Tuesday, 6 July 2010

Impossible things

I regret that I haven't read as much "Classic" literature as I should. I've read modern books, but not much from before 1950. I find it hard to be interested in anything written before the invention of super glue or power steering, as people bereft these inventions would invariably have little of interest to say.

Still, I found this passage from Chapter 5 of Through the Looking Glass. I've italicized the bits I find the most interesting:
"Only it is so very lonely here!" Alice said in a melancholy voice; and, at the thought of her loneliness, two large tears came rolling down her cheeks.

"Oh, don't go on like that!" cried the poor Queen, wringing her hands in despair. "Consider what a great girl you are. Consider what a long way you've come to-day. Consider what o'clock it is. Consider anything, only don't cry!"

Alice could not help laughing at this, even in the midst of her tears. "Can you keep from crying by considering things?" she asked.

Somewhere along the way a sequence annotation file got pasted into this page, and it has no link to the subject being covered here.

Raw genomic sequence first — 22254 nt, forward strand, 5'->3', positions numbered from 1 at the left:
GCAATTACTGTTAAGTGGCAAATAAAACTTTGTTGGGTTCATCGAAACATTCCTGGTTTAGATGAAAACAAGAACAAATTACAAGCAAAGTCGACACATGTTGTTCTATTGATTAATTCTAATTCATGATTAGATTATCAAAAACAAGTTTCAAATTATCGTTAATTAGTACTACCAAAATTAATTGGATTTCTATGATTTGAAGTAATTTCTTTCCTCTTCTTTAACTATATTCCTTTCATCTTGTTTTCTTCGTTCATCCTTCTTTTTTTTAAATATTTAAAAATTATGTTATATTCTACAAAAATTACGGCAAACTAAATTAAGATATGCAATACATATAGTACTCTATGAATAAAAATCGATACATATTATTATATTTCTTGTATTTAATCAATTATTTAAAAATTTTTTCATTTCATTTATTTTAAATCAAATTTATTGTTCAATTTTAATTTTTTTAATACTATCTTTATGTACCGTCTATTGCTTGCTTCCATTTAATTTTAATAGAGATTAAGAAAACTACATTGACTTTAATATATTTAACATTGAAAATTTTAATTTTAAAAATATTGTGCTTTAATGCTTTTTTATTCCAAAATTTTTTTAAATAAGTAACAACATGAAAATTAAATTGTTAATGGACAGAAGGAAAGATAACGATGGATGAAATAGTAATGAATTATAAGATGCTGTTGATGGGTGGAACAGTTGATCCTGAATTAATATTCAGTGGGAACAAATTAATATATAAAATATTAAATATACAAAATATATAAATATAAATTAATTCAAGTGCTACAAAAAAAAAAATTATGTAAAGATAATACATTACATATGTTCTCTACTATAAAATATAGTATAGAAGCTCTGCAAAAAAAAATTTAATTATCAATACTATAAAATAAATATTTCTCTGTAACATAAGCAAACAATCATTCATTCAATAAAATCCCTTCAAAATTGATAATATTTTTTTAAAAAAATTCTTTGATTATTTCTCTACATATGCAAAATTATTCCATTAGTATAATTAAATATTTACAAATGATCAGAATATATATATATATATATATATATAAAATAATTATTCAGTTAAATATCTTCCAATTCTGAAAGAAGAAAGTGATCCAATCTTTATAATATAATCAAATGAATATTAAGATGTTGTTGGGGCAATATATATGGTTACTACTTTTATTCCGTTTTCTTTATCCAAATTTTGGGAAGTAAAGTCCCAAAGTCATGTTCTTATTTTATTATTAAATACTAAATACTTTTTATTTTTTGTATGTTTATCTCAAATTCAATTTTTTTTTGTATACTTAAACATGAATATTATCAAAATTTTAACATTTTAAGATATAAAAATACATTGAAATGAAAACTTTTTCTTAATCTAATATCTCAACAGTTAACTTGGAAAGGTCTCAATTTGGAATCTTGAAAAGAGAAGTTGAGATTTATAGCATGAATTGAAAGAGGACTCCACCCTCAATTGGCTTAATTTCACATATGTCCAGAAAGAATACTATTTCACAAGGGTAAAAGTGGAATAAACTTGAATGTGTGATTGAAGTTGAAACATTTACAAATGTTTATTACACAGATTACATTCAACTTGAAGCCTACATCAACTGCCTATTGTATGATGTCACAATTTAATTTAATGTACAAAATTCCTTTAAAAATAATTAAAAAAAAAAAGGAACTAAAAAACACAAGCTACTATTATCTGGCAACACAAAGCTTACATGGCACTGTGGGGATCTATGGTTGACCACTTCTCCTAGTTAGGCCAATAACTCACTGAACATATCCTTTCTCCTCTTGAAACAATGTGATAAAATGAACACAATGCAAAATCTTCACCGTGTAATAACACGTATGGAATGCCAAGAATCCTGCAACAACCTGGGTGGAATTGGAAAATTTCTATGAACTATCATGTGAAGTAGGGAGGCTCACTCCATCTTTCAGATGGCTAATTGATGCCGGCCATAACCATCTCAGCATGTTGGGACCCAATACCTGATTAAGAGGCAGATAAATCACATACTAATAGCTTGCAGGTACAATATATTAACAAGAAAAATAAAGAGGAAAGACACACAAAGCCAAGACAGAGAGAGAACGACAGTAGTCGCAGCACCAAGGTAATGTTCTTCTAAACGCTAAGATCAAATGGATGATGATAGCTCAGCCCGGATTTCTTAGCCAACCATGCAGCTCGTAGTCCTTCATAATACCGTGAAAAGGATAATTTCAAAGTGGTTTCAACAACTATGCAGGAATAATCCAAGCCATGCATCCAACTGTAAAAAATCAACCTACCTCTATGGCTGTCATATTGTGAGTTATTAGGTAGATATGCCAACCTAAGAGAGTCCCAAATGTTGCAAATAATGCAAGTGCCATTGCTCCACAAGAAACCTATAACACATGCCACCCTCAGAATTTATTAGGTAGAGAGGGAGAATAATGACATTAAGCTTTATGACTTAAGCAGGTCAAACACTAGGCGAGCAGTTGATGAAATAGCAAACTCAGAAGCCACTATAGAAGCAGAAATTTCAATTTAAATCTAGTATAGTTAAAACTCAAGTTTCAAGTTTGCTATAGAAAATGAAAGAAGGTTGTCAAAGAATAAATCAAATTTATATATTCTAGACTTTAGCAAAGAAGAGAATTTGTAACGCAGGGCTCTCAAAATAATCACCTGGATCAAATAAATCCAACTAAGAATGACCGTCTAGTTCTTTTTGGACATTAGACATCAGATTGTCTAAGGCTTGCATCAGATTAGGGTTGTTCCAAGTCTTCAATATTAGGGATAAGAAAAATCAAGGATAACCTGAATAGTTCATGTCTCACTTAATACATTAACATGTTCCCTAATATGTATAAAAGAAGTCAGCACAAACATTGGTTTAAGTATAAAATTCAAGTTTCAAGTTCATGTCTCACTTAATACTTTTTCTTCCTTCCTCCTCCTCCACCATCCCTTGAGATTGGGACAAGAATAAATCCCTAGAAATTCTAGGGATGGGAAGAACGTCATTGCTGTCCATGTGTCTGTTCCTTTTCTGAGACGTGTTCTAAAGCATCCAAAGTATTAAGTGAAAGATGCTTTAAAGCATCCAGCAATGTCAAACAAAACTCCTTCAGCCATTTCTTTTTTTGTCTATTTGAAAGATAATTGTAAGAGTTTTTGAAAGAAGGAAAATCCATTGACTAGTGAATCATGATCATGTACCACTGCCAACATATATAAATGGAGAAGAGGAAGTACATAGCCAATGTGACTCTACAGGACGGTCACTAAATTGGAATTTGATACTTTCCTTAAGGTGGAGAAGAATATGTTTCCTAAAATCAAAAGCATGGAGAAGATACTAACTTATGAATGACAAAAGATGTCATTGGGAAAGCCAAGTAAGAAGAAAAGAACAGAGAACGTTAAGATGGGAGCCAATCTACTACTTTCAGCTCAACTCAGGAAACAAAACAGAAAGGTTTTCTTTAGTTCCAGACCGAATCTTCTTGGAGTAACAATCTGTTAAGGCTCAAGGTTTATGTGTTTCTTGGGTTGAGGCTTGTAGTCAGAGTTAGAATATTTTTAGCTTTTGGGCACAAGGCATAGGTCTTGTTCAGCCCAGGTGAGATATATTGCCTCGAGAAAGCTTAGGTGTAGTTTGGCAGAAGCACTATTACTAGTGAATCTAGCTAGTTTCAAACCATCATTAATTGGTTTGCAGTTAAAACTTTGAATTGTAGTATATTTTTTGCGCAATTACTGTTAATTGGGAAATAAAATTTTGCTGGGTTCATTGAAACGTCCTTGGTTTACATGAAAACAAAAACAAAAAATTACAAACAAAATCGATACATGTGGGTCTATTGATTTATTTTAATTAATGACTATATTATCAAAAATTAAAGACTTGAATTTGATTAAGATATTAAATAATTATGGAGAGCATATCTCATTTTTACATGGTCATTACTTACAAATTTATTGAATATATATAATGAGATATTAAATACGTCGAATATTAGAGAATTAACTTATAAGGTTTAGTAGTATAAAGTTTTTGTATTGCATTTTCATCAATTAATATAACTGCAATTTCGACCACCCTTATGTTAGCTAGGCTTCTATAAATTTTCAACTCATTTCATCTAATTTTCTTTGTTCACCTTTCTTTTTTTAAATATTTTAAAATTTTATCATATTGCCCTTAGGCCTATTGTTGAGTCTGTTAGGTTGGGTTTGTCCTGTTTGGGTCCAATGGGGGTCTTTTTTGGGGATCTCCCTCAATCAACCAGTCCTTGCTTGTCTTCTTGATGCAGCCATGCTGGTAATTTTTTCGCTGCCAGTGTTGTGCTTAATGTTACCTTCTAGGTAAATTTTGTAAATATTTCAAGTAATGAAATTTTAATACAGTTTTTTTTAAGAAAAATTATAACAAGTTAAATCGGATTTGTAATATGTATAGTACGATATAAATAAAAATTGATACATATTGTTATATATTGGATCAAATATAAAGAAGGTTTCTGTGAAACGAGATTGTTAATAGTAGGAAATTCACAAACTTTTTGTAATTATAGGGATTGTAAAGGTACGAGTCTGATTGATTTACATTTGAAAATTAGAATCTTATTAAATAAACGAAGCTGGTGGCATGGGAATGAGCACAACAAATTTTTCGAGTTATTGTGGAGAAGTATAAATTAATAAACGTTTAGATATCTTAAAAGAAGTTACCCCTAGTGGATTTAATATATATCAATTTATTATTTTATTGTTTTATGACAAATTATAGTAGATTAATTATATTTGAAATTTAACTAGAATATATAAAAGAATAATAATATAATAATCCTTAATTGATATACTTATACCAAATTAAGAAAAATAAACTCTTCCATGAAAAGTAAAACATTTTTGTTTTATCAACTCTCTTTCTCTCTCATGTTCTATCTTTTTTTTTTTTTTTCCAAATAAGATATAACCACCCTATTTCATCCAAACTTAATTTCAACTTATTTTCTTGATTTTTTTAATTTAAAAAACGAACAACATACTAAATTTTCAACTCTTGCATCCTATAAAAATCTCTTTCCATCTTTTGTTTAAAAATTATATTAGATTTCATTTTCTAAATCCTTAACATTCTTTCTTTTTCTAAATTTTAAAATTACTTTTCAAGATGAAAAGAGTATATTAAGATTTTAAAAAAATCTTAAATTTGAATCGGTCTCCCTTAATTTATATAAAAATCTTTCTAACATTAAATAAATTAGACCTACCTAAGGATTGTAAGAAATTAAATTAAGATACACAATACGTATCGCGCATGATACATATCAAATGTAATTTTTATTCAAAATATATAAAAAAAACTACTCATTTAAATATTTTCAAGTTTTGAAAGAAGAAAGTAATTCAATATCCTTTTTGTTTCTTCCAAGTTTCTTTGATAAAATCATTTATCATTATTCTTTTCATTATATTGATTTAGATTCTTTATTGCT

"That's the way it's done," the Queen said with great decision: "nobody can do two things at once, you know. Let's consider your age to begin with - how old are you?"

"I'm seven and a half, exactly."

"You needn't say 'exactly'," the Queen remarked. "I can believe it without that. Now I'll give you something to believe. I'm just one hundred and one, five months and a day."

"I can't believe that!" said Alice.

"Can't you?" the Queen said in a pitying tone. "Try again: draw a long breath, and shut your eyes."

Alice laughed. "There's no use trying," she said "one can't believe impossible things."

"I daresay you haven't had much practice," said the Queen. "When I was your age, I always did it for half-an-hour a day. Why, sometimes I've believed as many as six impossible things before breakfast.
There goes the shawl again!"

The brooch had come undone as she spoke, and a sudden gust of wind blew the Queen's shawl across a little brook. The Queen spread out her arms again and went flying after it, and this time she succeeded in catching it herself. "I've got it!" she cried in a triumphant tone. "Now you shall see me pin it on again, all by myself!"

"Then I hope your finger is better now?" Alice said very politely, as she crossed the little brook after the Queen.

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